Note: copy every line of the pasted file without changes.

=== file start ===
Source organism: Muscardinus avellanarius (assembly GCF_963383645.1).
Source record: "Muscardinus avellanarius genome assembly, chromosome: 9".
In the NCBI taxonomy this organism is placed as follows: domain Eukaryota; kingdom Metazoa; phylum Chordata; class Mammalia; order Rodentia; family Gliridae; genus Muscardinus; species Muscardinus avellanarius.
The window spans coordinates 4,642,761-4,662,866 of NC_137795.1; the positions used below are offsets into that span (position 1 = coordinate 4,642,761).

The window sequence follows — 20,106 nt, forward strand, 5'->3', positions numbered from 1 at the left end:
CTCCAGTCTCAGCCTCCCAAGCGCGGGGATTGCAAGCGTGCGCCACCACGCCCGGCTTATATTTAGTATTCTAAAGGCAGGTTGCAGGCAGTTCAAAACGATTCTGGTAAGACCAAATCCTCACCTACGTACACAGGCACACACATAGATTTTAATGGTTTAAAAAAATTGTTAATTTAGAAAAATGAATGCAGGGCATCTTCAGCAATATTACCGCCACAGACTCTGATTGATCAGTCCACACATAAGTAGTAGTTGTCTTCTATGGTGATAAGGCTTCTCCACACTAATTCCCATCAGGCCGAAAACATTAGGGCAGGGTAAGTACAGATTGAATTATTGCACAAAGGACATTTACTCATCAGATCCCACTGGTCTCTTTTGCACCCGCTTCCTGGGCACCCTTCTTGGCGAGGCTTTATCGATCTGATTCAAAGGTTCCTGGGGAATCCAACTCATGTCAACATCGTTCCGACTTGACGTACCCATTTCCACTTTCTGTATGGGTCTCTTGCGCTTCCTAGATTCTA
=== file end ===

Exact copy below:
Source organism: Muscardinus avellanarius (assembly GCF_963383645.1).
Source record: "Muscardinus avellanarius genome assembly, chromosome: 9".
In the NCBI taxonomy this organism is placed as follows: domain Eukaryota; kingdom Metazoa; phylum Chordata; class Mammalia; order Rodentia; family Gliridae; genus Muscardinus; species Muscardinus avellanarius.
The window spans coordinates 4,642,761-4,662,866 of NC_137795.1; the positions used below are offsets into that span (position 1 = coordinate 4,642,761).

The window sequence follows — 20,106 nt, forward strand, 5'->3', positions numbered from 1 at the left end:
CTCCAGTCTCAGCCTCCCAAGCGCGGGGATTGCAAGCGTGCGCCACCACGCCCGGCTTATATTTAGTATTCTAAAGGCAGGTTGCAGGCAGTTCAAAACGATTCTGGTAAGACCAAATCCTCACCTACGTACACAGGCACACACATAGATTTTAATGGTTTAAAAAAATTGTTAATTTAGAAAAATGAATGCAGGGCATCTTCAGCAATATTACCGCCACAGACTCTGATTGATCAGTCCACACATAAGTAGTAGTTGTCTTCTATGGTGATAAGGCTTCTCCACACTAATTCCCATCAGGCCGAAAACATTAGGGCAGGGTAAGTACAGATTGAATTATTGCACAAAGGACATTTACTCATCAGATCCCACTGGTCTCTTTTGCACCCGCTTCCTGGGCACCCTTCTTGGCGAGGCTTTATCGATCTGATTCAAAGGTTCCTGGGGAATCCAACTCATGTCAACATCGTTCCGACTTGACGTACCCATTTCCACTTTCTGTATGGGTCTCTTGCGCTTCCTAGATTCTA